Although the ruling received a large amount of publicity, in strictly legal terms there was nothing really extraordinary about it.
Consider the “hot-topic” issue of using electricity on Yom Tov (holidays). It’s well-known that many Moroccan Hakhamim (sages) have ruled that the use of electricity—in plainest terms, the ability to turn on and off a light —is permissible on Yom Tov, as did the first Rishon Le’Tsiyon, the Chief Sephardic Rabbi of the State of Israel, Hakham Rabbi Ben Zion Meir Hai Ouziel (1880-1953).
Most recently, the Moroccan-born Rabbi David Chelouche (1920-2016), a student of R’Ouziel’s and the Chief Rabbi of Netanya for 63 years, devoted an entire year to studying the intricacies of electricity with expert scientists and engineers.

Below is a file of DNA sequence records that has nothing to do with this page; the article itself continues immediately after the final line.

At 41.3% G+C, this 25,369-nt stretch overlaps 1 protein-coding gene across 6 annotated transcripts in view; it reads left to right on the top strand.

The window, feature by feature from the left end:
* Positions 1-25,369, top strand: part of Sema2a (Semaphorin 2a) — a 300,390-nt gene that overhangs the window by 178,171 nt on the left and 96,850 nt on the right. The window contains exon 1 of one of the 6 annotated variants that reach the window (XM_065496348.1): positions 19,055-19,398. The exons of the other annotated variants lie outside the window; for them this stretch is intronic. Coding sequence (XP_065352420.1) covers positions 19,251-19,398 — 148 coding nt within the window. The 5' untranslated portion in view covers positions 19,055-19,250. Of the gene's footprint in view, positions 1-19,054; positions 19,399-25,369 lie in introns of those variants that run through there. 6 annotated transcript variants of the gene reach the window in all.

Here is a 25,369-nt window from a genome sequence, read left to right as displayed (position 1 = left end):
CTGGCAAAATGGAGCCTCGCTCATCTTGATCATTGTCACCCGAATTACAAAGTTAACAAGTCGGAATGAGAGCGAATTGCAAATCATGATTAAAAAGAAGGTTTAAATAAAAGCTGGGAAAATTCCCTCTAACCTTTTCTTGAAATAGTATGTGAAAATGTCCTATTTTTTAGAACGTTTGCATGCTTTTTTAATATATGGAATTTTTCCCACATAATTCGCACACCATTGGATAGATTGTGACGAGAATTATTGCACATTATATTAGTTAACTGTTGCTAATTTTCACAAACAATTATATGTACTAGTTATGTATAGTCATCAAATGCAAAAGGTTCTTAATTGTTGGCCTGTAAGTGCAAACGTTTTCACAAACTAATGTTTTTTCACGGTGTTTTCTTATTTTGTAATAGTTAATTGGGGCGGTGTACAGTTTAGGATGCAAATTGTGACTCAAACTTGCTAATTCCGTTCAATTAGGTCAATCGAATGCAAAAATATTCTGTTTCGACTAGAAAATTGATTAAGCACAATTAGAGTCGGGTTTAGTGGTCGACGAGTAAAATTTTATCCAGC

He then composed a forty-page ruling in which he reaffirmed that it is, indeed, permissible to use electricity on Yom Tov. Nevertheless, the new ruling was viciously attacked in rabbinic quarters.
Some Ashkenazi rabbis rejected the ruling by attacking the scholarly credentials of the signatories without bothering to investigate the merits of their arguments, or even acknowledging that a great 20th century Gadol like Rabbi Tzvi Pesach Frank also ruled that using electricity on Yom Tov was permissible.
No matter how you choose to mark the festival, wishing our readers Hag Pesah Sameah.